John Chiti Now: Catching Up with the Zambian Musician

The moving coming-of-age drama film “Can You See Us” on Netflix is about Joseph, a little kid with albinism who is abandoned by his own father at birth. He experiences a lot of taunting and bullying as he grows up from adults and peers, which causes him to feel conflicted about his identity. Joseph eventually finds comfort in music, though, and after overcoming all obstacles, he rises to become one of Zambia’s most well-known singers. Many people are interested in learning more about the famous Zambian musician John Chiti and his journey because it is known that the movie was based on his life. Here are all the solutions you require if you share my curiosity.

Who is John Chiti?

In the city of Ndola in Zambia’s Copperbelt Province, John Chiti was born in 1985. His father apparently abandoned him as a baby due to his albinism, and his parents later divorced. He was the oldest of his six siblings and had a difficult childhood. “My family was perplexed when I was born. My parents’ split resulted from their inability to accept that I belonged, the musician said in a 2020 interview with Reuters. As a result, Chiti remained with his mother until her death when he was just eight years old. After she passed away, he moved in with his father, who happily was now more understanding of his son’s situation.

Even yet, Chiti continued to struggle since people often called him offensive names and made rude remarks, including bystanders, instructors, peers, and even his own relatives. This is because albinism had a significant stigma in Zambia at the time, and he experienced discrimination even at school. Additionally, Chiti’s poor eyesight made it difficult for him to handle the academic strain, and his teachers would discipline him harsher than the other youngsters. Sadly, he even had to stop playing football, his favourite sport.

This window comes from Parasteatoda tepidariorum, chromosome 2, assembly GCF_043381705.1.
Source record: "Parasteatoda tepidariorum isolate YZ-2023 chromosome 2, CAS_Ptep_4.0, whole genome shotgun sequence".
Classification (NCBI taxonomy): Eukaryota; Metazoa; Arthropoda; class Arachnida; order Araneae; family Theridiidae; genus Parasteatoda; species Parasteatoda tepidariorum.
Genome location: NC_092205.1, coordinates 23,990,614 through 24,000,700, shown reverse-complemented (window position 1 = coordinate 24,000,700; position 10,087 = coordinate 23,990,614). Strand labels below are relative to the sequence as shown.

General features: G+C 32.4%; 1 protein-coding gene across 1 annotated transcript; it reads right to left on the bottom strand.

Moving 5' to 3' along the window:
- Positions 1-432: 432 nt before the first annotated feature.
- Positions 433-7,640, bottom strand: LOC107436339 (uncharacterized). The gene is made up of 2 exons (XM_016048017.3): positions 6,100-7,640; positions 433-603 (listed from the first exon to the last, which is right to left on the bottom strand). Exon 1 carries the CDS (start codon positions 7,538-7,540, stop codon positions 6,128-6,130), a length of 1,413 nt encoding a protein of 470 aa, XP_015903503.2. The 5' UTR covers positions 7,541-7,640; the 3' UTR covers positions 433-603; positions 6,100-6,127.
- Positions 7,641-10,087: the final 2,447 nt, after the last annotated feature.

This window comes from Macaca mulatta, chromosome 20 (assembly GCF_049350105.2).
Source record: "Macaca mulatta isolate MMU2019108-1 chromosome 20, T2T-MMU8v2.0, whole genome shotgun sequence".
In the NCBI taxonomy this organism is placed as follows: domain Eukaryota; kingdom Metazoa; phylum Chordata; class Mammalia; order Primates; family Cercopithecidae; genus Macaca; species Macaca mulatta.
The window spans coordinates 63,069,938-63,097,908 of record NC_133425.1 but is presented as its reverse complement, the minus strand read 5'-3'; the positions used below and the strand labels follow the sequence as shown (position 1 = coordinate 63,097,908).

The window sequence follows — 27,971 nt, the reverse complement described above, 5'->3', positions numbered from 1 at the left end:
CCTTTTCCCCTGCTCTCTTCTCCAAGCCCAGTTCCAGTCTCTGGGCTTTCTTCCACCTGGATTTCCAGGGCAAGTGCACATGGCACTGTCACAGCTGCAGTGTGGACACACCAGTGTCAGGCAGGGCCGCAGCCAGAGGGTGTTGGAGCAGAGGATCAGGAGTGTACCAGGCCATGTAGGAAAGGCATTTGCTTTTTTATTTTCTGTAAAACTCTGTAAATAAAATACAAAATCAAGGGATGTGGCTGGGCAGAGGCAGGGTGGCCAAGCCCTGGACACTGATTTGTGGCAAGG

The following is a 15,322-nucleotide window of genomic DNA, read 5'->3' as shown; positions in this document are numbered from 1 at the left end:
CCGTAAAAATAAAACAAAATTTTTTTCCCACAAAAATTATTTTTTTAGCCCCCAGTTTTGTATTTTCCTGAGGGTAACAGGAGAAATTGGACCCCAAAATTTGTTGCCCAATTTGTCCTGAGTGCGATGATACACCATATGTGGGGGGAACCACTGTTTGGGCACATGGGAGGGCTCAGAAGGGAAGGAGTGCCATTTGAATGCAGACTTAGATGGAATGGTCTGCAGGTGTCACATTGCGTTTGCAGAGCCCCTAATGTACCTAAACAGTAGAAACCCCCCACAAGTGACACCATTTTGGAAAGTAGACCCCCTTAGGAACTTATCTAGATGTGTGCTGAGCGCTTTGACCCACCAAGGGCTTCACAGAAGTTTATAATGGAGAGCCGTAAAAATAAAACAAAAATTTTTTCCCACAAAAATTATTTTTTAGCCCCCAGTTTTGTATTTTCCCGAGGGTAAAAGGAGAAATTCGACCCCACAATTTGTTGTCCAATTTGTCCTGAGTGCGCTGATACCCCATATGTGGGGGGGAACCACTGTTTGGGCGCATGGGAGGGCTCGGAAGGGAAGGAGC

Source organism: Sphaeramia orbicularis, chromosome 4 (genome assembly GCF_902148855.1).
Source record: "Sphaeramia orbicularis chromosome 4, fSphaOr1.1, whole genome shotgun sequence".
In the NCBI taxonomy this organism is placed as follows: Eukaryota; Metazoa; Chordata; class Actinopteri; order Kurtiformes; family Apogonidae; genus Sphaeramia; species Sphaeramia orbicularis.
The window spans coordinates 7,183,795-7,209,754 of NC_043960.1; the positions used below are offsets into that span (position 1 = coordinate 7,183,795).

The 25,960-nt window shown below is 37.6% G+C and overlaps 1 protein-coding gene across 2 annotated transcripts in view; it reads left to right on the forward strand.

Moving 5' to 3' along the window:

Chiti persisted nevertheless, enrolling in the Munali Boys Secondary School in Lusaka, Zambia, where he discovered that music was his true calling. “Music served as a haven. The first time I performed, someone who had bullied me applauded for me, and I remember thinking, “Wow, music is a powerful force,” the singer recalled in the same interview. He apparently began writing gospel music and was a member of a high school band because of his Christian faith.

Chiti decided to make R&B music his full-time job after graduating from high school in 2005 because he quickly realised that it was his genuine calling. In 2008, “Ifindingile,” his debut album, was made available. It was widely hailed as Chiti’s “breakthrough” in the R&B market and won him numerous honours, including the 2008 NGOMA Award for Most Promising Artist of the Year. He was the first person with albinism to become a recording artist in Zambia, and on top of that, he received the Humanitarian Award.

Where is John Chiti Now?

John Chiti has not looked back since making his musical debut, and with five successful albums under his belt, he is currently one of Zambia’s most well-liked singers. Following the release of his debut record, he dealt with several people who have albinism while making TV appearances and toured the nation. He understood that many others who were like him had to endure great hardships in order to live honourably. Chiti started organising the albinism community in reference to their governance rights using his resources and popularity, and in 2008 he established the Albinism Foundation of Zambia (AFZ).


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AZF, a non-governmental organisation that is the first of its kind in the African nation, works to end prejudice and defend and advance the rights of individuals with albinism in Zambia. Chiti, who serves as the organization’s executive director, also aids the albinism community in obtaining better legal and medical care. The singer identifies himself as a music activist and enjoys writing songs about social topics that are important to him outside of his job with AZF.

For instance, Chiti collaborated with the Norwegian Association of the Disabled and the Cheshire Homes Society of Zambia for his 2020 music video “Corona Virus.” During the COVID-19 epidemic, it was emphasised that persons with disabilities should not be disregarded, particularly the albinism group, which saw significant violence as a result of people’s growing superstitious beliefs and was denied healthcare. The musician was named the UN Goodwill Ambassador for the “Leave No One Behind Africa 2030 Campaign” in recognition of his humanitarian contributions. He joined the Zambia Police Service Commission in February 2022.

In an effort to be his most genuine self and promote the gospel via his music, Chiti is gradually going back to his origins as an African gospel artist. He graduated from Wagner College with a certificate in civic leadership in 2018 as part of the coveted Mandela Washington Fellowship. In addition, Chiti serves as the CEO of the Talent Development Centre (TDC), which he founded in 2017 to “discover, develop, produce, and promote talent in youth, thereby empowering them to earn a living.” The musician and campaigner is happily married to Mercy Chiti; the couple, along with their two children, resides in Lusaka.

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